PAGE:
Human rights therefore are described as inalienable rights, which everyone equally enjoys. Rights are called inalienable, not because one cannot be denied access or enjoyment of human rights, but because losing these rights is morally impossible. Human rights cannot be given or taken away even though historically institutions have tried such as in Nazi Germany and in slave-holding countries.

There are however difficulties in the application of human rights. It is almost impossible to come up with a list of human rights with which all humanity would agree. Most people can agree on the essentials such as food and shelter but it is when the concepts become less concrete that disagreements arise. Even if we can agree on the right to life, liberty and security of the person (s. 7 of the Charter), we would all have a different conception of what those grand words mean. Does that include universal healthcare? Does that include the life of a fetus? And so on, and, quite frankly, on to the courts to figure these nuances out.

Now we understand human rights better (or maybe for worse?), we can enjoy International Human Rights Day. In the end, it is a celebration of who we are, of who we want to be, recognizing that we are “all in this together” merely because we are human. 

Connecting With International Human Rights Day

Today is International Human Rights Day, a celebration of the establishment of the Universal Declaration of Human Rights in 1948. The document was the natural progression of the newly formed United Nations in 1945, which was created in response to the atrocities of World War II. Below is a photograph of then Minister of Justice and Attorney General of Canada, Louis St. Laurent, signing the UN Charter in San Francisco:

This act in 1945, appeared to solidify Canada's presence at the UN as a peacekeeping nation and stolid protector of human rights.

In actuality, although John Peters Humphrey, a Canadian law professor, was the original drafter of the Declaration, Canada was not initially supportive of its implementation. William Schabas, presently a professor of international law and Director of the Irish Centre for Human Rights, in his excellent journal article entitled Canada and the Adoption of the Universal Declaration of Human Rights, explains Canada's initial refusal to support the Declaration when Lester Pearson, the then External Affairs Minister to the UN, abstained in an earlier vote.  It was only after pressure from Canada's allies, the UK and the USA, that Canada's final vote was changed in favour of implementation.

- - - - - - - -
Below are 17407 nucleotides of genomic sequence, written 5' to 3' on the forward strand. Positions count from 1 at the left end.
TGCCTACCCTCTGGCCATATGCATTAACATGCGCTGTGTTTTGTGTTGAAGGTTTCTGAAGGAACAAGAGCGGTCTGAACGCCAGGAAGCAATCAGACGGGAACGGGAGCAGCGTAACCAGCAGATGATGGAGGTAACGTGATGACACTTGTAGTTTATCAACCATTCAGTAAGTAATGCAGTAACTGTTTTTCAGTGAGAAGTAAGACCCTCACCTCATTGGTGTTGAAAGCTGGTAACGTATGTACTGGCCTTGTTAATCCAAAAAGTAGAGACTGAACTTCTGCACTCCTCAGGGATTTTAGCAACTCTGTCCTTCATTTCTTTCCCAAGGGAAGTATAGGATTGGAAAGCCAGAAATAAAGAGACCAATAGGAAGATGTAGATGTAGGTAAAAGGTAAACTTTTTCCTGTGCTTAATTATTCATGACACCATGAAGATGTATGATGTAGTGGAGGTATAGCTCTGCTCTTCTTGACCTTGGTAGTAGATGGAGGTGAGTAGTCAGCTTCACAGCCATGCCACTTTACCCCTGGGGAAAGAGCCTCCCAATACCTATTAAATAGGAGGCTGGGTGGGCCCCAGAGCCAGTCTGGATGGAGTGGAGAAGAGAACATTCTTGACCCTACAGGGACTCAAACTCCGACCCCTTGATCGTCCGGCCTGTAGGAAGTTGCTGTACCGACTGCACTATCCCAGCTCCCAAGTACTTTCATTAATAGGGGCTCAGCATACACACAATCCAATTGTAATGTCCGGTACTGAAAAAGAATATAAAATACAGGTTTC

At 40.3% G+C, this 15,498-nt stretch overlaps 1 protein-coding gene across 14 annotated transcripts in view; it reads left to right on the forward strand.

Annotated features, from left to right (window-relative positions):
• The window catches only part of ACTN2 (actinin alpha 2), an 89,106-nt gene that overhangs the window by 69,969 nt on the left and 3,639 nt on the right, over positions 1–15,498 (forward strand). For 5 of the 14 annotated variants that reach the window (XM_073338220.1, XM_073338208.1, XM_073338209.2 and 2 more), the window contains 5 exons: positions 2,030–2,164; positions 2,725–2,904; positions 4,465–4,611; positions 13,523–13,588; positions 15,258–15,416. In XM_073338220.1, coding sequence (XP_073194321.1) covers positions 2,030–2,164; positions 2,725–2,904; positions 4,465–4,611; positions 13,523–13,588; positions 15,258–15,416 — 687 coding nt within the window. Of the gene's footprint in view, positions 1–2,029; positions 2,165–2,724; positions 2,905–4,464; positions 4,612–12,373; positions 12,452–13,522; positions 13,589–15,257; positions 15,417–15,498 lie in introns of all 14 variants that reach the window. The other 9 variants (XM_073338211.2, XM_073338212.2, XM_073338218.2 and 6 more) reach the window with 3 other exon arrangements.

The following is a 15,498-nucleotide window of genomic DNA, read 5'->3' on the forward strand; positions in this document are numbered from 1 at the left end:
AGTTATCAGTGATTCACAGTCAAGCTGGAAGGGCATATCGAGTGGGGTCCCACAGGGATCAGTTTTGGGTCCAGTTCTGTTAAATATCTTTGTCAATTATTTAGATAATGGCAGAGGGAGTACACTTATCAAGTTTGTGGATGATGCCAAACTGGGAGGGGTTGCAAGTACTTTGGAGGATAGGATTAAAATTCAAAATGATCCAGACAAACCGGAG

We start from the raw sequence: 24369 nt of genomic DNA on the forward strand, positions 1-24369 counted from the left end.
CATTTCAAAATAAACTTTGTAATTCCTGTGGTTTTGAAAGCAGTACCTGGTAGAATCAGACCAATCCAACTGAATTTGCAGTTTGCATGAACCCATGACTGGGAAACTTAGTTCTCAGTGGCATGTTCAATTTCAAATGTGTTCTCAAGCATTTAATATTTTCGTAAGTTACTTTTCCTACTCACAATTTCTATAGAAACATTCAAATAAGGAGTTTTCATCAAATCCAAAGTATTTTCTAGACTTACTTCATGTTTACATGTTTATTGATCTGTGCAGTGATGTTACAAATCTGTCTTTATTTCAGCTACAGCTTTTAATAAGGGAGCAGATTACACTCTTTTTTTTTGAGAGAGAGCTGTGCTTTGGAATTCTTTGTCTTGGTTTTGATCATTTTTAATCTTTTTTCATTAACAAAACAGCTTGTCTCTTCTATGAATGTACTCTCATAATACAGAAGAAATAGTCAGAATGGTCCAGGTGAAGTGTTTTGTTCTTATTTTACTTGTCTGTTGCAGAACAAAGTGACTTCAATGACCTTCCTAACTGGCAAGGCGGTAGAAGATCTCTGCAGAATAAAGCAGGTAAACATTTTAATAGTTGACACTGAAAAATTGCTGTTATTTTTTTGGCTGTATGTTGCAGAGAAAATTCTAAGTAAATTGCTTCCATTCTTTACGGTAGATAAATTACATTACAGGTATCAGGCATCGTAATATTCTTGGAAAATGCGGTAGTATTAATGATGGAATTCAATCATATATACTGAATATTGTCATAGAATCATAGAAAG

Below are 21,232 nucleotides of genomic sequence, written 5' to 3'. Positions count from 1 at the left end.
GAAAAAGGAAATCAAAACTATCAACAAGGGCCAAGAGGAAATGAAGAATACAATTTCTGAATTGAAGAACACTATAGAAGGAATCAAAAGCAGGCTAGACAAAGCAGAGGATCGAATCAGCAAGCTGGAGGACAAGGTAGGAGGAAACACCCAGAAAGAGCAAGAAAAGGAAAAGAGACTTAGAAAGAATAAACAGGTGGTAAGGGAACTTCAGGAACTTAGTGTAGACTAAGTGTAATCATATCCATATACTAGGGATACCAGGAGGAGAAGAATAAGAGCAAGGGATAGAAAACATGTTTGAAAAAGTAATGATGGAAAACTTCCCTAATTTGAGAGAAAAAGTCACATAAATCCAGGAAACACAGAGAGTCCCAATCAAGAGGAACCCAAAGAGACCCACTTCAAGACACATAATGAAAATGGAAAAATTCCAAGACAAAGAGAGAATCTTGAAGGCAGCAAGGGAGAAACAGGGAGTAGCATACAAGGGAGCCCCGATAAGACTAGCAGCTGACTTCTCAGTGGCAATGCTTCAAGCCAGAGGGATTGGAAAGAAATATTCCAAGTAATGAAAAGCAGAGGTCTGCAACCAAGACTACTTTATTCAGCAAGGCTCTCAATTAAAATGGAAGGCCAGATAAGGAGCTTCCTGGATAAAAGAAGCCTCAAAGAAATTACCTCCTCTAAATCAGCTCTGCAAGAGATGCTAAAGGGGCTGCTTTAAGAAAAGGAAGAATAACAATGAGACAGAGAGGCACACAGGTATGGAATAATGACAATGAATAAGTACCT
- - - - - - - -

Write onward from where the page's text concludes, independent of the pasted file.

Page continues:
Schabas, through a detailed review of archival documents uncovered the real reason for this reluctance, bordering on "hostility," shown by the Canadian delegation. Pearson and others in the Canadian Government were concerned with the entrenchment of the broad human rights, which would become available under the Declaration, and could be used by "suspect" groups in Canada. In particular, the government feared the rights of freedom of religion and freedom of association would protect the Communists and Jehovah Witnesses, two groups identified by the government as "subversive" groups. Indeed at the time, the infamous Padlock Laws, enacted by then Quebec Premier Duplessis, which empowered authorities to "padlock" any building which held any "communist" literature or permitted the gathering of anyone associated with communism, was still in force.

It is, therefore, important to recall this dark side to Canada's history when rejoicing in our global commitment to freedom and choice through protections of human rights. Our successes in the area seem to be that much more impressive when we embrace the missteps of the past and move toward a more inclusive tomorrow.

This cannot be more so when we recall Canada's recent contribution to international human rights through Louise Arbour, an exceptional legal jurist who served as the High Commissioner for Human Rights and as Chief Prosecutor for the International Criminal Tribunals for the former Yugoslavia and Rwanda. Admittedly, her tenure did not go without controversy, however, she is a prime example of the dedication Canadians have shown to our international covenants.

More importantly, what makes today a cause for Canadian celebration and pride, is our commitment to human rights nationally. Our Charter of Rights and Freedoms has changed the fabric of Canadian society and has given life and meaning to fundamental freedoms and protections. It is this duality of commitment, which is epitomized by Louise Arbour as a former Supreme Court of Canada Justice, who wrote strongly in favour of the protection of rights, and, as the author of the Arbour Report, uncovered abuses at the Prison for Women at Kingston Penitentiary.

This truly is the legacy of the Declaration.